Free Riding

Free Riding is the buying and selling of a security before the investor pays for it, and contrary to the famous words of Eddie Winter (what, no one listens to classic rock anymore? “Come on and take a… never mind), this is something you definitely do not want to do!

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*Photo credit: https://www.imz-ural.com/blog/waffles-the-sidecar- dog

You may be wondering how this is even possible. After all, you received a trade confirmation, your account is showing possession of the security, and you’re exposed to the price change of the asset at that point. However, there are additional steps beyond execution (the trade confirmation, or legal agreement to exchange assets) that must take place prior to selling the given security without violating the Free Ride rule: clearing and settlement.

Briefly, there are two types of clearing, bilateral and central. You can think of bilateral clearing in the same way you might purchase a house, where a stack of paperwork is completed by all parties and the deal is done. Similarly, if an investor were to buy or sell a major holding, they might conduct bilateral clearing to complete the legal settlement steps themselves. For most traders, central clearing – the same legal settlement steps, except performed by a 3 rd party – is far more common. After clearing, there is settlement, which is the actual exchange of money and securities. Only upon completion of settlement is the security considered “paid for.”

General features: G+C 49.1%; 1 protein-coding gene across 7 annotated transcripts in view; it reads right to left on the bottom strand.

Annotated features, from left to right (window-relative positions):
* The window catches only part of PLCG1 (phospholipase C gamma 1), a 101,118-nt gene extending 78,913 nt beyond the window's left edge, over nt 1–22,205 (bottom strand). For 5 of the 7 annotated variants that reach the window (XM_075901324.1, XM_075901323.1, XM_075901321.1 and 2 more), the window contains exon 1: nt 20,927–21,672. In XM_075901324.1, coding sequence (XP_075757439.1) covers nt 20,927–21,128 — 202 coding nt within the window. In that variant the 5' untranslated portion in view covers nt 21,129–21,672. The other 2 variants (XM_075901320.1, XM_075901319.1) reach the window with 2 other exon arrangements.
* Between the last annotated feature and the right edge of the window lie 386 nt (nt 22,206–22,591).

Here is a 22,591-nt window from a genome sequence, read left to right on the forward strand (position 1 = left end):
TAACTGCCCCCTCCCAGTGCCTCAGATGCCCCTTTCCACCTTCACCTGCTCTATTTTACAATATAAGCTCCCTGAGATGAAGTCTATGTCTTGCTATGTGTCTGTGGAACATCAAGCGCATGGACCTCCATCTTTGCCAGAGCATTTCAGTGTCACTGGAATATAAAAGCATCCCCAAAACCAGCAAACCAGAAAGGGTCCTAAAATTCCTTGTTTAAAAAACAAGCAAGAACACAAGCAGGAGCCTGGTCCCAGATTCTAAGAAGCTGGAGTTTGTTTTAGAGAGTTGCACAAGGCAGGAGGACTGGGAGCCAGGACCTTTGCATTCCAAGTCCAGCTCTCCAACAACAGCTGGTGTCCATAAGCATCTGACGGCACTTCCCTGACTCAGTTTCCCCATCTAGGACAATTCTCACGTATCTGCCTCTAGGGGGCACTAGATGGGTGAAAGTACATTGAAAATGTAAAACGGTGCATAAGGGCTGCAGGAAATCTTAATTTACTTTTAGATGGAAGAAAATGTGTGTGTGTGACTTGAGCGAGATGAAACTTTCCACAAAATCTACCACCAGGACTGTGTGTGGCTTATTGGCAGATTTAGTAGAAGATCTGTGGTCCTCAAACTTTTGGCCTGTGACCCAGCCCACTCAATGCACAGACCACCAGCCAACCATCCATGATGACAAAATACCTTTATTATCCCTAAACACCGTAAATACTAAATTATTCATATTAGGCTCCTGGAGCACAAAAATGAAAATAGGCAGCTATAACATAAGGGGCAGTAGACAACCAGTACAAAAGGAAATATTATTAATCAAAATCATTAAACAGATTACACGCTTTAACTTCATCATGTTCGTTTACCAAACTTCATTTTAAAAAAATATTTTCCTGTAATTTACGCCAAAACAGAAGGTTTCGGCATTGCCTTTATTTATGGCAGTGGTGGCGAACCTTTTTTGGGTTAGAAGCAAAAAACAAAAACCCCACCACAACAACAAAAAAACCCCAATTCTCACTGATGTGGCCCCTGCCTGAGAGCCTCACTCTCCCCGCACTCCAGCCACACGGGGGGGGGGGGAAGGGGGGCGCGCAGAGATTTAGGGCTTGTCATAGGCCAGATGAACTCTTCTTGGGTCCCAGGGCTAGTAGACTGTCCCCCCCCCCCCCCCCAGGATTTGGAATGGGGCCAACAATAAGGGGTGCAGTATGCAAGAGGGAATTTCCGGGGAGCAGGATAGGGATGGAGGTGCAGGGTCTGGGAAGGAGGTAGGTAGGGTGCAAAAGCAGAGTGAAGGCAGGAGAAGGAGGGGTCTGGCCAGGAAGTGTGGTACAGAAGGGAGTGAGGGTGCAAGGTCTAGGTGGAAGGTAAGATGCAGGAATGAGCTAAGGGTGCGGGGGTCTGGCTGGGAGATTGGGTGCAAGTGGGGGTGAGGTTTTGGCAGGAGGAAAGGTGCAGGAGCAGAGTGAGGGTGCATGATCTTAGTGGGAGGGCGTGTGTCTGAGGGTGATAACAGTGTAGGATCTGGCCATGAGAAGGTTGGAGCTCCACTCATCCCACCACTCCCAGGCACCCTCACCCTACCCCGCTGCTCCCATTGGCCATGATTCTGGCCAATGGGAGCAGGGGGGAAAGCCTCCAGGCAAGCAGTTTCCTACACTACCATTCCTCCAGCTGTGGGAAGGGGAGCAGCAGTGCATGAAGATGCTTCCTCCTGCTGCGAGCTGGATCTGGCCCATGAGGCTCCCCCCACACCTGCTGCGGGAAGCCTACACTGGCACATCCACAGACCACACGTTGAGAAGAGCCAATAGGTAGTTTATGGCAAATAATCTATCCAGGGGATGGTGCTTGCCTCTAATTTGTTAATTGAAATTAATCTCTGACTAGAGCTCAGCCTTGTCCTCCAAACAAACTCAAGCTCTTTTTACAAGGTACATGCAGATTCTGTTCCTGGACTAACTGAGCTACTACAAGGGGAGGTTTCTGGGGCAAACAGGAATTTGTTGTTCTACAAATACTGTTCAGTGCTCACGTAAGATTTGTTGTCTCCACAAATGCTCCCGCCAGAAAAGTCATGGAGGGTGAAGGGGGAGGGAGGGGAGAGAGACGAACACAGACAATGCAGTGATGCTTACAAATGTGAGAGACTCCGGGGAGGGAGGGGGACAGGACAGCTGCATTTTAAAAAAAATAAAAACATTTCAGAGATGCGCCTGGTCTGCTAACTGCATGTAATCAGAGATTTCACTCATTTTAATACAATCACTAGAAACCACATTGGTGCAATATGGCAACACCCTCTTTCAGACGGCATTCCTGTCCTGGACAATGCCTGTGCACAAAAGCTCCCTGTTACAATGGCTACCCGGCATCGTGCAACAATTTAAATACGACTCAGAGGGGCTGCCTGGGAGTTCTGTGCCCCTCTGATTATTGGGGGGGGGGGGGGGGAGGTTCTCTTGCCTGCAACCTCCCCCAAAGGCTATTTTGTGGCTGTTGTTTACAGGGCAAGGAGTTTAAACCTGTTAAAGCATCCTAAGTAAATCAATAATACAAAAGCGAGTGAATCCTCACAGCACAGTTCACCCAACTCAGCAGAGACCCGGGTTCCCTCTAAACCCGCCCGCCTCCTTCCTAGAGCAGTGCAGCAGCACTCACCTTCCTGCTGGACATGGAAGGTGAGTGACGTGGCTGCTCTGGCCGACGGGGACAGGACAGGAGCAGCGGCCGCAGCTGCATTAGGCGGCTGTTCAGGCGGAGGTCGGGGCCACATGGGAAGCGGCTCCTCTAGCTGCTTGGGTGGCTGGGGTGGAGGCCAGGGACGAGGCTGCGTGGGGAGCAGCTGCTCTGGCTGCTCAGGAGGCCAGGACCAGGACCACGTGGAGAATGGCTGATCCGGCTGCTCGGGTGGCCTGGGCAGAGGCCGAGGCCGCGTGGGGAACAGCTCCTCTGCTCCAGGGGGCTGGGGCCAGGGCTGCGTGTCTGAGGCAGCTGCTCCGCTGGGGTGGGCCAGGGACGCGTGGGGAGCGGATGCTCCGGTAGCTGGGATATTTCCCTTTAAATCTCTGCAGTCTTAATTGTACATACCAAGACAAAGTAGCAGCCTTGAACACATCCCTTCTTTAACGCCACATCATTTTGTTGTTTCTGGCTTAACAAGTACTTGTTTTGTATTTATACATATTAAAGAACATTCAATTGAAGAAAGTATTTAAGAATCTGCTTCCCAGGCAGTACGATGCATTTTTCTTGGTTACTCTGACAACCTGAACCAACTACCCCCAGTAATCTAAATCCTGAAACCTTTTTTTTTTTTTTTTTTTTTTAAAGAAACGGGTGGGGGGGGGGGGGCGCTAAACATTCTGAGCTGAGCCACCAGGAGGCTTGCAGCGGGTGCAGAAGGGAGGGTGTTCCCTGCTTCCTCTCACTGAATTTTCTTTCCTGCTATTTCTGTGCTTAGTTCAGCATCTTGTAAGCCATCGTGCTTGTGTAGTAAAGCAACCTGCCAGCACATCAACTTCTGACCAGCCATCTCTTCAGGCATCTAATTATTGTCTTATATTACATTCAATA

…and these things take time. For stock trades, the settlement period is “T+2” (T= the date of the transaction, plus 2 business days). This was formerly T+3, so while this may seem slow by 2019 standards, at least it’s a move in the right direction. Options & bonds settle on the following business day.

The SEC has provided a few good examples which demonstrate what does and does not constitute Free Riding here. Take note that these examples are specific to cash accounts, and that it’s possible to use margin accounts to cover trades for free riding purposes (i.e., not buying positions to the fullest extent your margin allows, but instead using that margin as a “place holder” until settlement occurs). Avoiding free riding is one of those things that, once you’re aware of it, is very easy to understand, yet difficult to practice if you do not develop a system that works for your trading style & strategy; however, as previously noted, free ride violations can result in your account being frozen for 90 days… and a lot of things can happen in 90 days.

While you can imagine that PDT and Free Riding violations are not exactly the kind of legal issues that get you hauled off to jail in cuffs (which has never happened to the best of my knowledge), clearly the penalties for each can have potentially devastating repercussions. As always, I urge you to conduct additional research until you as an individual trader are comfortable with your level of knowledge.

- Mark Gorzycki

CEO & Co-Founder, Finclub.AI